With the benefit of having watched Ra.One twice — once, with Chennai's elite grown-up audience and again, with the youngest Shah Rukh Khan fans in the city — I can vouch that Ra.One somewhat works, despite its idiosyncrasies.
On first viewing, I was appalled at the blatant lack of scientific realism in a science fiction film. Yes, we must suspend disbelief willingly and buy the possibility that a robot from a game can escape into the real world. But expecting us to buy that the game was launched even before a single person from the developing team has crossed Level One — or to say, without the game being tested — is just stretching artistic licence to moronic proportions.
Ra.One makes us appreciate the scientific realism of Shankar's Enthiran/Robot . Despite the fact that the audience would gladly buy anything Superstar was selling.
Shah Rukh Khan's dream project invests in technology but forgets the basic principles of the genre. Whether it was Stanley Kubrick or Terrence Malick who made modern masterpieces on science and religion respectively in 2001: A Space Odyssey and Tree of Life , they didn't forget what made the grand spectacle believable — scientific realism. To put it simply, you can't make science fiction without science.
Anubhav Sinha's Ra.One passes off mumbo jumbo as science. Just because the words Random Access are found in a computer science textbook, it does not mean they can be used as a perfectly plausible name for a robot in a game — a Playstation game sold with superhero suits. Superhero suits that come with a component called the H.A.R.T (nonsensically abbreviated to Hertz Amplifying Resonance Transmitter, a part that's ripped off from Iron Man 's suit). Superhero suits with HARTS that are capable of replicating/duplicating any matter physically irrespective of its composition (metal, clothes or flesh and bones) and CAN ALSO hypnotise people over long spells of time! Basically, they can do whatever they want.
It is no surprise then that adults will cringe at this unabashed disregard for science in a sci-fi film that owes its mythology to scenes from Hollywood's mindless science-fiction entertainers that suddenly seem like classics in comparison. The problem with stealing from disparately different films ( Terminator 2, Matrix, Iron Man to name a few) is you end up creating a Frankenstein monster of a superhero film. Ra.One dishes out a crock of cockamamie.
If you are from any part of South India, you have extra reason to take offence at Shah Rukh Khan's portrayal of geeky game developer, Shekhar Subramaniam. A score that goes “Paithyakaara Paithyakaara” (madman) introduces him, another that goes “Ayyayyo Ayyayyo” shows him as a social misfit and the character is obnoxious to the point of eating noodles with curd. And his faulty Tamil is played for laughs.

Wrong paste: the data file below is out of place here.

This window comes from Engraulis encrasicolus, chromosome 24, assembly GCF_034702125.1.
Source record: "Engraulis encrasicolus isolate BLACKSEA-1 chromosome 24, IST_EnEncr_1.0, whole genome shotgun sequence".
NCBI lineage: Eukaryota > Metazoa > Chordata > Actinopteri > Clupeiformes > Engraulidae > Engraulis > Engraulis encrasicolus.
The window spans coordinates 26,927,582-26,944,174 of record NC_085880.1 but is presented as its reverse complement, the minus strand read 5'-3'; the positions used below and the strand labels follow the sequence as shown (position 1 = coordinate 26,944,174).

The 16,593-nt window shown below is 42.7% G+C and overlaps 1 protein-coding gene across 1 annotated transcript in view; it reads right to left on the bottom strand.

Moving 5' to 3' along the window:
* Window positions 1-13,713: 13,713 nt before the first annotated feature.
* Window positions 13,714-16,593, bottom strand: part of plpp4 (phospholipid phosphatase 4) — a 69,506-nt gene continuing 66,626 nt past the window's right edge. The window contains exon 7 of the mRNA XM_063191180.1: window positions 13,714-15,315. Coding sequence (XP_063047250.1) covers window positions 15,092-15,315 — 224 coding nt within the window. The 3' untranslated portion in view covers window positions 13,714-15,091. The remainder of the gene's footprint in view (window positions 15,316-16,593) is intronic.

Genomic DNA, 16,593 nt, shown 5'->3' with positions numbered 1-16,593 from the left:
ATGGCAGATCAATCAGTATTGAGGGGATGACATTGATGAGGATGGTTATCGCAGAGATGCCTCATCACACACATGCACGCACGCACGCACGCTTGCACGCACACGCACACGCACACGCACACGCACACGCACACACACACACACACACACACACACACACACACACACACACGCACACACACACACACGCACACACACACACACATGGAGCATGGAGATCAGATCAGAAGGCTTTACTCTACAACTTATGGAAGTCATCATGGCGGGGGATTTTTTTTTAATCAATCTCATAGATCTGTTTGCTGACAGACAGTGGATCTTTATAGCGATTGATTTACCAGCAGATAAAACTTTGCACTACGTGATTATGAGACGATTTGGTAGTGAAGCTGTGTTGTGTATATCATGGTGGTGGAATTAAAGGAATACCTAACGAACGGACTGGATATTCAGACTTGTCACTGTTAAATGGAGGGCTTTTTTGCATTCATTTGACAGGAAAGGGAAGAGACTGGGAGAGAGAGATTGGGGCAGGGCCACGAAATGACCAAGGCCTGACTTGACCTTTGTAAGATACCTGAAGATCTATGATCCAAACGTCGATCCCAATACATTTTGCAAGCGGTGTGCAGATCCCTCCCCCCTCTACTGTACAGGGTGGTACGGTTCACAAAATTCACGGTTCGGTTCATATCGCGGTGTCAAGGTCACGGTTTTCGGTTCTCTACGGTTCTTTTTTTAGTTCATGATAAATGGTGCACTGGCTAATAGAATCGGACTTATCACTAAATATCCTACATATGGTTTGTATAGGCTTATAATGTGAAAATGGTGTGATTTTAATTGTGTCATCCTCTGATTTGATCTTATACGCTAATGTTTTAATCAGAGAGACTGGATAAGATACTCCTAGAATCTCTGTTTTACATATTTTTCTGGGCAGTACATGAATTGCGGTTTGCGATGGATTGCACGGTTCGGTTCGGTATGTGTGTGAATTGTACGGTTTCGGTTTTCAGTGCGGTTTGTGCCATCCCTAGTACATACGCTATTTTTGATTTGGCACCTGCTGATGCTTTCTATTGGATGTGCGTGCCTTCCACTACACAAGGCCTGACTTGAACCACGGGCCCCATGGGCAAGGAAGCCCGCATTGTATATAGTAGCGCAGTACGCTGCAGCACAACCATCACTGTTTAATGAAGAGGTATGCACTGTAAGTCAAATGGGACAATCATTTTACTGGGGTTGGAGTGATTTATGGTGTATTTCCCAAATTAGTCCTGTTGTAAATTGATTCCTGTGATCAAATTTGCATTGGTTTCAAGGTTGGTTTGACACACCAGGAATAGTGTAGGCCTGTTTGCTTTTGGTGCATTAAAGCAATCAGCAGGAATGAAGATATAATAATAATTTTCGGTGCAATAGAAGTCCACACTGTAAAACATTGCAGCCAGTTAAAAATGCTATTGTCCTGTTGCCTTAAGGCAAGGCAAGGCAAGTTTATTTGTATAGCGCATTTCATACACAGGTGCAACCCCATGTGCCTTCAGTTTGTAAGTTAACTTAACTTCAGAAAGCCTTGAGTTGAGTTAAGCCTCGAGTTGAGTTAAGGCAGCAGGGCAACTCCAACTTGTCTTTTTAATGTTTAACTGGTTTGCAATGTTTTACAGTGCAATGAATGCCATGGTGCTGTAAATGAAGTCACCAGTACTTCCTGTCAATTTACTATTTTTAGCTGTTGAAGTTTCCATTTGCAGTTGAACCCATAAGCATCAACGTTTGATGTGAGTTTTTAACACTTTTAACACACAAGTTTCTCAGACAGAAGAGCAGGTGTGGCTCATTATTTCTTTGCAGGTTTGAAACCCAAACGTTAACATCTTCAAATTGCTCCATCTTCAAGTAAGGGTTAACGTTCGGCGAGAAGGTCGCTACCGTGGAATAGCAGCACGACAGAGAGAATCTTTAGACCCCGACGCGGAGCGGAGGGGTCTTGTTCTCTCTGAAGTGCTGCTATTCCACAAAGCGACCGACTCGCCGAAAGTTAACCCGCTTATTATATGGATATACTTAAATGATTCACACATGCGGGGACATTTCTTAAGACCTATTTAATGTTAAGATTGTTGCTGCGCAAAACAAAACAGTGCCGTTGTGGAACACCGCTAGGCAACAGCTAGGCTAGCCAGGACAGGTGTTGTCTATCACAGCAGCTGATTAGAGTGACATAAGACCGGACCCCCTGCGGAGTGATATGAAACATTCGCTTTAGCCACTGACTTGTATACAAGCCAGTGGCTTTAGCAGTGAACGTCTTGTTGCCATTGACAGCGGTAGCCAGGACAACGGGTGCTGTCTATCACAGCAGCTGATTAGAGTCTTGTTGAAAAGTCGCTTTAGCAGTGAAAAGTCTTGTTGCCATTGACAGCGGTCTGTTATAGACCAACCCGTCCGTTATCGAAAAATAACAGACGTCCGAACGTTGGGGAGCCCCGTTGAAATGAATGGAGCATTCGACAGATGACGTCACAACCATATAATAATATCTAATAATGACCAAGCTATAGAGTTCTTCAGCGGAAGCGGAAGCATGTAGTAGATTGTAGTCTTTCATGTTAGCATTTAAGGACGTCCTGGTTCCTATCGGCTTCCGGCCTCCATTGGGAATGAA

To his credit, Shah Rukh Khan emits goodness and shows a lot of heart even in this over-the-top stereotype. Also, the fact that the film never takes itself seriously makes suspension of disbelief a lot smoother.
It is a sillier version of Om Shanti Om (this time, he's reincarnated as a Robot to take on diabolic Arjun Rampal again) with its irreverent mood and ability to turn into a schmaltzy fond throwback to Hindi and Tamil cinema of yore.
The Rajni cameo, though delightful in concept, looks slapped on like an afterthought. But the crowd cheered anyway.
Young Armaan Verma is the real hero of this too-kiddie-for-adults, too-adult-for-kids film. He has an instantly likeable presence and almost outshines the gorgeous Kareena Kapoor in the sentimental scenes.
On second-viewing with a hall full of kids, it's easy to see why Ra.One works a lot better minus the hype. The charm of Shah Rukh Khan overrules every bit of logical inconsistency. The wafer-thin plot just seems like an excuse to unleash mind-blowing set-piece action sequences never seen before. The confrontation between Ra.One and G.One as they blow cars at each other and The Burning Train tribute that outperforms Enthiran 's train scene in the visual effects department need to be seen to be believed. The spirit of R. D. Burman pumps up Vishal-Shekhar's score that is bound to grow on you.
And soon, Ra.One becomes this entertaining rollercoaster of a ride with Shah Rukh Khan once you've seen it through the eyes of a five-year-old in awe.
But then, you will also see all that conservative parents wouldn't be comfortable with. Constant condom-references, cheesy innuendoes, homo-erotic sexual tension, gory violence and loads of cleavage.
Director: Anubhav Sinha
Cast: Shah Rukh Khan, Kareena Kapoor, Arjun Rampal, Armaan Verma
Storyline: A whiz kid gaming geek must take the help of the good robot (G.One) to protect himself from the bad one (Ra.One) who has come out of the game to kill him.
Bottomline: Too adult to be a kid's action fantasy, too juvenile to be a sci-fi entertainer for adults.